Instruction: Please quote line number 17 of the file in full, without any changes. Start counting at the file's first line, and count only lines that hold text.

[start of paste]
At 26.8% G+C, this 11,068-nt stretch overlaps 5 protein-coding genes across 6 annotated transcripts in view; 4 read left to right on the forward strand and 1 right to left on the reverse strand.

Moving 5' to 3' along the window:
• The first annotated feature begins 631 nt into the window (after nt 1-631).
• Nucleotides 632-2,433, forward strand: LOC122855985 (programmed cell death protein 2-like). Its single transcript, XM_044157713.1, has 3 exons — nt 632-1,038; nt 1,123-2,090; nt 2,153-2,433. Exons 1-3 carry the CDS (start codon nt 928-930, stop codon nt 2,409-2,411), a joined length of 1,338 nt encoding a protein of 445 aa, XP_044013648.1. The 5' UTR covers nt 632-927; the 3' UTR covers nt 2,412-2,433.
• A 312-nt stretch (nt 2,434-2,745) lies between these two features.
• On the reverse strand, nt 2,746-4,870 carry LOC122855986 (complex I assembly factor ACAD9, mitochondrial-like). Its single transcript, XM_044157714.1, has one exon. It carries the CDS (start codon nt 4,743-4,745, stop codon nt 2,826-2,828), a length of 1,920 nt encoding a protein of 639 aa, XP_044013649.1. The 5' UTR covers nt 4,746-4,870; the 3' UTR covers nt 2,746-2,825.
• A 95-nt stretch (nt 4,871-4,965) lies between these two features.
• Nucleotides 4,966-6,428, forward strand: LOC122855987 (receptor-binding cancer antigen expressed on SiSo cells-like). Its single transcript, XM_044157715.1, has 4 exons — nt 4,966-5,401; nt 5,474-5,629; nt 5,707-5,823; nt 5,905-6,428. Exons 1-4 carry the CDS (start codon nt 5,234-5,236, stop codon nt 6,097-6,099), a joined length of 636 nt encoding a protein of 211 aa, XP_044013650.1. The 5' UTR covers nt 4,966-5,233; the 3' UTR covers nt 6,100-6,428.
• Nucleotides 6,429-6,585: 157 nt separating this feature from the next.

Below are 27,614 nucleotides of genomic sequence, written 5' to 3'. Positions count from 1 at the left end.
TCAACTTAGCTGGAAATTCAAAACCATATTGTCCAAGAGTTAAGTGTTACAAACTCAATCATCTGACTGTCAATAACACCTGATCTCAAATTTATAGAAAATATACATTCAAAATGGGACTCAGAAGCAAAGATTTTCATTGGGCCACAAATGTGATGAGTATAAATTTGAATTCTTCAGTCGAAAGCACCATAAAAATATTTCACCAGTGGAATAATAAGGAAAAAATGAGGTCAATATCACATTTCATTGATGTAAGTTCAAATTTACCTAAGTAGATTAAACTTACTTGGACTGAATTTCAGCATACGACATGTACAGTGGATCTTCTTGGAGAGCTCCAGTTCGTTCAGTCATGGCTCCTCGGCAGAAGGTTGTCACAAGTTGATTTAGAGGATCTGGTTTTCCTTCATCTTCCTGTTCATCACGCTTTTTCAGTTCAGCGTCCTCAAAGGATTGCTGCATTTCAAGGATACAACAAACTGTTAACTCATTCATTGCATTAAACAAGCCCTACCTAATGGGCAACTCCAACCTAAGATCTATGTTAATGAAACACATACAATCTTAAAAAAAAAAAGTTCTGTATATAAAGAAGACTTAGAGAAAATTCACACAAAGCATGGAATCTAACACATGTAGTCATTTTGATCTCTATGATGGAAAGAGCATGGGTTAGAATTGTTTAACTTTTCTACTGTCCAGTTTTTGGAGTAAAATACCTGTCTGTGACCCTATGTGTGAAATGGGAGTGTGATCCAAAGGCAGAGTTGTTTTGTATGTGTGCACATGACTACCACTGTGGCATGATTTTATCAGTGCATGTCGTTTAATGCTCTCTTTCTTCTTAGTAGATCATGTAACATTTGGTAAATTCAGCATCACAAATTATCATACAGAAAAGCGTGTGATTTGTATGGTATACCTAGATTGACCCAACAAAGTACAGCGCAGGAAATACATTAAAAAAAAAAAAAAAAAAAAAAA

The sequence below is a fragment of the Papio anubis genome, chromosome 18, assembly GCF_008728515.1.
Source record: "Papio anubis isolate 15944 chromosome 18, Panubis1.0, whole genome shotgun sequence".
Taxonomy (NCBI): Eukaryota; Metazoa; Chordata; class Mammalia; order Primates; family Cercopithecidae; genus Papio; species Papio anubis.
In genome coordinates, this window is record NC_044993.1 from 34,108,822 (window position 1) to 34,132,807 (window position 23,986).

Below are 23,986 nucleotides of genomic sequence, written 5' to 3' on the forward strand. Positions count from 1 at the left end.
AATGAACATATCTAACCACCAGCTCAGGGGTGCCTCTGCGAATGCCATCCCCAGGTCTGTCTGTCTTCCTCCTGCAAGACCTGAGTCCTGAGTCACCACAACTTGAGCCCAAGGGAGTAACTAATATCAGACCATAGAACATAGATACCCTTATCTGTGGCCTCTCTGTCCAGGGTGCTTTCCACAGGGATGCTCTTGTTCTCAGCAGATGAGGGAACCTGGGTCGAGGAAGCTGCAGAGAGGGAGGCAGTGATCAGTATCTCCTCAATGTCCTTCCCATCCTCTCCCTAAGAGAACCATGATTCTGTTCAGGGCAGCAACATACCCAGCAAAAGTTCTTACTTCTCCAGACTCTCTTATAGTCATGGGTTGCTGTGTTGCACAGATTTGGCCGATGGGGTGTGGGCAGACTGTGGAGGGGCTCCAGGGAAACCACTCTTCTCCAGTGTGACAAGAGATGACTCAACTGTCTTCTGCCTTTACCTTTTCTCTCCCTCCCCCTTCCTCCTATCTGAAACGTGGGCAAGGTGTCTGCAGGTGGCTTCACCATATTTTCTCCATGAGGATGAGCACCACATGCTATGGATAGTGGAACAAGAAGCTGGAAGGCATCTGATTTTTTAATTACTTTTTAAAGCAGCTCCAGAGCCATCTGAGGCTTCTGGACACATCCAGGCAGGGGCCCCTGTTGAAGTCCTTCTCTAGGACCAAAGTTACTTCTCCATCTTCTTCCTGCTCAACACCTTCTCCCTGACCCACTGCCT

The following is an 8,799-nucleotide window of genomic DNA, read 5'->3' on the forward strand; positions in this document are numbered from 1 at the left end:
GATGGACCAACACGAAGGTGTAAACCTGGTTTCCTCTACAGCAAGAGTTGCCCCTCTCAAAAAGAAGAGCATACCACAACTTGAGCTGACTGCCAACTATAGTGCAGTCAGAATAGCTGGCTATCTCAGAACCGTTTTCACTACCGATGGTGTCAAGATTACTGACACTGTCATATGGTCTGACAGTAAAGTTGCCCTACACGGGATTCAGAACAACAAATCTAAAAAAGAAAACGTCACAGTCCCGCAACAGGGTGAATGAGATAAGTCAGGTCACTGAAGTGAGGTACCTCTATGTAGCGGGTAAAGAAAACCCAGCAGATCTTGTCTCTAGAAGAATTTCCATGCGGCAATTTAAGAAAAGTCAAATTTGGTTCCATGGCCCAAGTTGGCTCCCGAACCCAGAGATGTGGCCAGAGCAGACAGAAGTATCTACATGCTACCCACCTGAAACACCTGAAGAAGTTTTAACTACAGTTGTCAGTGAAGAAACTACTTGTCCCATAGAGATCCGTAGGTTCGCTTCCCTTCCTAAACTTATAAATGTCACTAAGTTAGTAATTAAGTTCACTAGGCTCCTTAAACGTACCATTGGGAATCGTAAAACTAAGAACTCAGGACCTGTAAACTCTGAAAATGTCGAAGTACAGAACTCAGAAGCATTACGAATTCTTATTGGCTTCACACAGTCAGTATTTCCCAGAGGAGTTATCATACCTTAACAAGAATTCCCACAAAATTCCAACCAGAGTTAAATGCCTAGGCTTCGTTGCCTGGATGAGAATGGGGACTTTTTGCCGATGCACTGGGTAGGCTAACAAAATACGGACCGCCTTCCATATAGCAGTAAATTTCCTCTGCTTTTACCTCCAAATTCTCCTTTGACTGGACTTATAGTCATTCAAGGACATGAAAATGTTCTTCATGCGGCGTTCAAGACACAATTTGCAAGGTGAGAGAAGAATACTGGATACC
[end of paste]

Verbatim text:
AATGAACATATCTAACCACCAGCTCAGGGGTGCCTCTGCGAATGCCATCCCCAGGTCTGTCTGTCTTCCTCCTGCAAGACCTGAGTCCTGAGTCACCACAACTTGAGCCCAAGGGAGTAACTAATATCAGACCATAGAACATAGATACCCTTATCTGTGGCCTCTCTGTCCAGGGTGCTTTCCACAGGGATGCTCTTGTTCTCAGCAGATGAGGGAACCTGGGTCGAGGAAGCTGCAGAGAGGGAGGCAGTGATCAGTATCTCCTCAATGTCCTTCCCATCCTCTCCCTAAGAGAACCATGATTCTGTTCAGGGCAGCAACATACCCAGCAAAAGTTCTTACTTCTCCAGACTCTCTTATAGTCATGGGTTGCTGTGTTGCACAGATTTGGCCGATGGGGTGTGGGCAGACTGTGGAGGGGCTCCAGGGAAACCACTCTTCTCCAGTGTGACAAGAGATGACTCAACTGTCTTCTGCCTTTACCTTTTCTCTCCCTCCCCCTTCCTCCTATCTGAAACGTGGGCAAGGTGTCTGCAGGTGGCTTCACCATATTTTCTCCATGAGGATGAGCACCACATGCTATGGATAGTGGAACAAGAAGCTGGAAGGCATCTGATTTTTTAATTACTTTTTAAAGCAGCTCCAGAGCCATCTGAGGCTTCTGGACACATCCAGGCAGGGGCCCCTGTTGAAGTCCTTCTCTAGGACCAAAGTTACTTCTCCATCTTCTTCCTGCTCAACACCTTCTCCCTGACCCACTGCCT